The Light of Days: The Untold Sto­ry of Women Resis­tance Fight­ers in Hitler’s Ghettos

By – March 26, 2021

Close your eyes and pic­ture a war hero. What do you see? The pro­tag­o­nists of Judy Batalion’s The Light of Days may sur­prise you: they are teenage girls with bare feet and ragged clothes. This true sto­ry of how a group of young female free­dom fight­ers opposed the Nazis dis­clos­es an impor­tant but over­looked chap­ter of Holo­caust history.

Batal­ion brings to life the under­ground resis­tance net­work that exist­ed across the Pol­ish ghet­tos. The women, many not even twen­ty years old, were already liv­ing with extreme trau­ma from what they had seen and lost in the war. But no mis­sion was off the table. They spied, built and plant­ed bombs, went under­cov­er to steal and deliv­er weapons and doc­u­ments, and killed Nazi sol­diers. Famed War­saw Ghet­to leader Emanuel Ringel­blum praised the women and stat­ed that their place in his­to­ry was cer­tain. Yet, as the years passed, their sto­ries were lit­er­al­ly left to col­lect dust in the British Library. Sev­er­al years ago, while research­ing Han­nah Senesh, Judy Batal­ion hap­pened upon a trove of mate­r­i­al about and by these hero­ines, few of whom sur­vived to see lib­er­a­tion. In her capa­ble hands, their dis­parate voic­es are suc­cess­ful­ly woven togeth­er to cre­ate a grip­ping and hor­ri­fy­ing narrative.

The grand­daugh­ter of Pol­ish Holo­caust sur­vivors, Batal­ion had a child­hood in Mon­tre­al that was marked by the inter­gen­er­a­tional trau­ma expe­ri­enced by many sec­ond- and third-gen­er­a­tion descen­dants of sur­vivors. Her first book, White Walls, a mem­oir about her mother’s com­pul­sive hoard­ing dis­or­der, puts the con­cept of inher­it­ed trau­ma on full dis­play. With The Light of Days, she takes us back to the root of the pain. While some of the women’s sto­ries are giv­en more atten­tion than oth­ers — the main nar­ra­tor is eigh­teen-year-old weapons smug­gler Renia Kulkiel­ka — the sto­ry­telling is clear and evoca­tive even as it bounces from one char­ac­ter to the next. But it shouldn’t be mis­tak­en for light read­ing. Details of what the women wit­nessed and endured, includ­ing severe phys­i­cal tor­ture and sex­u­al vio­lence, could be dif­fi­cult even for sea­soned read­ers of Holo­caust lit­er­a­ture. Batalion’s com­mit­ment to painstak­ing­ly recount each act of brav­ery and rebel­lion — one of the women refus­es to wear a blind­fold at her own exe­cu­tion — makes it an impor­tant addi­tion to the genre of Jew­ish history.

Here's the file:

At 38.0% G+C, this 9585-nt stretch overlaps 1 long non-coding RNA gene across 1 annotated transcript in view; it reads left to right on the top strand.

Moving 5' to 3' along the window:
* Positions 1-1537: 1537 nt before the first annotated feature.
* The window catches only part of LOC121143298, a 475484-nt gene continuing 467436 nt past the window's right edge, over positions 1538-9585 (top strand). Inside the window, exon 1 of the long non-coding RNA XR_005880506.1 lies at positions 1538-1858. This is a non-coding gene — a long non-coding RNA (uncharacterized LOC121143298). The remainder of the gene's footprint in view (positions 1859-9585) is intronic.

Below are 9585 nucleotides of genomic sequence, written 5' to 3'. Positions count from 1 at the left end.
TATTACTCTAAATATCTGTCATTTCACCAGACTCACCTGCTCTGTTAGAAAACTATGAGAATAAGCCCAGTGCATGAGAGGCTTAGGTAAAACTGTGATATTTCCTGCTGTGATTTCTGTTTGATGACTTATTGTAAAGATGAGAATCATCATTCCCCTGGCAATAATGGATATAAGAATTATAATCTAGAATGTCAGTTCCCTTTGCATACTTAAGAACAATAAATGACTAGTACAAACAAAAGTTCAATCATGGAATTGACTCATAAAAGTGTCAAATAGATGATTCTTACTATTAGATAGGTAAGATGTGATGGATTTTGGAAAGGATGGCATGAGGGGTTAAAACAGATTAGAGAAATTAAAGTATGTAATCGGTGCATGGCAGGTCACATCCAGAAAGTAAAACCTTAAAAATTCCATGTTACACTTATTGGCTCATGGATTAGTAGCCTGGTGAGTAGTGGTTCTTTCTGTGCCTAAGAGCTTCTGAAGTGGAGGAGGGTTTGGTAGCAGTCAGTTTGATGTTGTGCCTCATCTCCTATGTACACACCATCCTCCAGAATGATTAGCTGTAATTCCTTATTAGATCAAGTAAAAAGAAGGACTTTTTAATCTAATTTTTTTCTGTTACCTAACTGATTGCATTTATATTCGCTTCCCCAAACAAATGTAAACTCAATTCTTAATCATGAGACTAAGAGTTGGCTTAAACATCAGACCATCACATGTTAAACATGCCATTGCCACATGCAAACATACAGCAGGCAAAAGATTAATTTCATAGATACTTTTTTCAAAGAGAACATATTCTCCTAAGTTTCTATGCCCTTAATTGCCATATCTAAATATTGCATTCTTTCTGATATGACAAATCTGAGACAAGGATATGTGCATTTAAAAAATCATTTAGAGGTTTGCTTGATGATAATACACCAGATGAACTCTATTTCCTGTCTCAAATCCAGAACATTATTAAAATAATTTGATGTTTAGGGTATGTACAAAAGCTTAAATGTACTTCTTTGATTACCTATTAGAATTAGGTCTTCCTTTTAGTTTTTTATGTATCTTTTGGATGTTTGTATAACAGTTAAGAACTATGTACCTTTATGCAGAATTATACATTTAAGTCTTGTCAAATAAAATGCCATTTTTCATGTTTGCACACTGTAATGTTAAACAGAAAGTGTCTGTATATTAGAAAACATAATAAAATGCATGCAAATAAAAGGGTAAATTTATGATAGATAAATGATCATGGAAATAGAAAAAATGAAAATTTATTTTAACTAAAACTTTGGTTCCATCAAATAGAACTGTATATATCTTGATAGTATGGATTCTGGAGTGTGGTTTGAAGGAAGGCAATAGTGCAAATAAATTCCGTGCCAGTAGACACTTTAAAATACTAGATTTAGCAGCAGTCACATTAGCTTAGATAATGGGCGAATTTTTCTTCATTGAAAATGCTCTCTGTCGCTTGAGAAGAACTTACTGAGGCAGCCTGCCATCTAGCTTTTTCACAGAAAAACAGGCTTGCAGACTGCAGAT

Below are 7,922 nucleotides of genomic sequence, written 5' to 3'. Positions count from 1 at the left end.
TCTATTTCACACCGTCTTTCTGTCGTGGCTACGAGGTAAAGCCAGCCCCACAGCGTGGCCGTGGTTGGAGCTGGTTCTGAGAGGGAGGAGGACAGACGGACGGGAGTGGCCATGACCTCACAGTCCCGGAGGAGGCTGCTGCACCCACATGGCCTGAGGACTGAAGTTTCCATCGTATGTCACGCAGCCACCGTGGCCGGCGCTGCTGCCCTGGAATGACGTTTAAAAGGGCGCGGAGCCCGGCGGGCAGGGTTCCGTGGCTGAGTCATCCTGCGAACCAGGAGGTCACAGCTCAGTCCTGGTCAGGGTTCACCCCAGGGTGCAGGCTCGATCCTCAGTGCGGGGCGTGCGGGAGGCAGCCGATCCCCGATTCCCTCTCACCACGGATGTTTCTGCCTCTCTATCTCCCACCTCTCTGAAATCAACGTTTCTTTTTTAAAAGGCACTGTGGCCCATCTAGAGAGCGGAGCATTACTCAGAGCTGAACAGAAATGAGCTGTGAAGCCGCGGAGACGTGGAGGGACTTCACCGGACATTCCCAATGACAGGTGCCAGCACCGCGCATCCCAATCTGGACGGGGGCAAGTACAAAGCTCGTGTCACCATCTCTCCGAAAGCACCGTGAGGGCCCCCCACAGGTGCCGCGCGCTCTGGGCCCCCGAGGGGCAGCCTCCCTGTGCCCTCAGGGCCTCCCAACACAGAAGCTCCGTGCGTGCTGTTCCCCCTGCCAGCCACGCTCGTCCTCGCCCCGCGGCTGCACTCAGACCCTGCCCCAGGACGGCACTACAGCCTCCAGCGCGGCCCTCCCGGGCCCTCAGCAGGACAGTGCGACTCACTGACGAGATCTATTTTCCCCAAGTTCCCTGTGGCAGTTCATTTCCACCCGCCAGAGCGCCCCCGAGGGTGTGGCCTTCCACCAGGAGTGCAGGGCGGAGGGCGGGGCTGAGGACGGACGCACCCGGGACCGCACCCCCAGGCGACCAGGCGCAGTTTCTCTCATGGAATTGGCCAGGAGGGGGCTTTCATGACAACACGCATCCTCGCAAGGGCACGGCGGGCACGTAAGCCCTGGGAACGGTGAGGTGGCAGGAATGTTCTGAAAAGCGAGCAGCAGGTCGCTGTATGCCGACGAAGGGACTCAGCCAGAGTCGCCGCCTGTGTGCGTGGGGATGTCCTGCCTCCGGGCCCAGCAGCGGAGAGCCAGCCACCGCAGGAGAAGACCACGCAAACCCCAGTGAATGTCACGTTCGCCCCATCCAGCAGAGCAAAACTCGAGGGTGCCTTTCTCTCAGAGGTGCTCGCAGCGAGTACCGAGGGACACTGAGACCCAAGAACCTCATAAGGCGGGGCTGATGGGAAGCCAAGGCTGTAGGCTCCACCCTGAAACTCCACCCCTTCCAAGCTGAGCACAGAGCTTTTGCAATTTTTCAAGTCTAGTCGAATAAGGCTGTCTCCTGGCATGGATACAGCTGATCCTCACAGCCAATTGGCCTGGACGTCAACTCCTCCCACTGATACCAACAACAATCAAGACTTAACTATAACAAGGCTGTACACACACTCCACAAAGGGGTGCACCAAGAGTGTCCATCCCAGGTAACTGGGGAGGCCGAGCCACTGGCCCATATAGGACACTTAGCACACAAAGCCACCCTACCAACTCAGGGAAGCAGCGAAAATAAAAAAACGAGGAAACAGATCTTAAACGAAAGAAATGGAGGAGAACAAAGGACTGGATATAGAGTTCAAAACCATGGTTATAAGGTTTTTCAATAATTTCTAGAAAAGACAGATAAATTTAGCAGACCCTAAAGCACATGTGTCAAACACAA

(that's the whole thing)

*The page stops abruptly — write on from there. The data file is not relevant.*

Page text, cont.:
It’s essen­tial to tell more sto­ries like The Light of Days if we are going to have a com­plete, truth­ful his­tor­i­cal record, with women por­trayed not just as girl­friends, assis­tants, or sup­port­ing char­ac­ters, but as the pow­er­ful and effec­tive lead­ers they are.

Amy Oringel is a com­mu­ni­ca­tions con­sul­tant for risk advi­so­ry firm K2 Integri­ty, as well as a free­lance writer whose work has appeared in The New York TimesBusi­ness­Week, and The For­ward.

Discussion Questions

Cour­tesy of Judy Batalion

  1. Chai­ka Gross­man said the Jew­ish girls were the nerve-cen­ters of the move­ment.” What did she mean by that? Did any par­tic­u­lar women strike you as par­tic­u­lar­ly vital to the resistance?

  2. Renia at first seems like an unlike­ly resister: Like so many Jew­ish women across the coun­try, she did not think of her­self as a polit­i­cal per­son. She was not part of any orga­ni­za­tion, yet here she was, risk­ing her life in action.” How does some­one who is not a polit­i­cal per­son” wind up risk­ing her life over and over again? Do you think the not-polit­i­cal peo­ple you know could trans­form them­selves the way Renia did?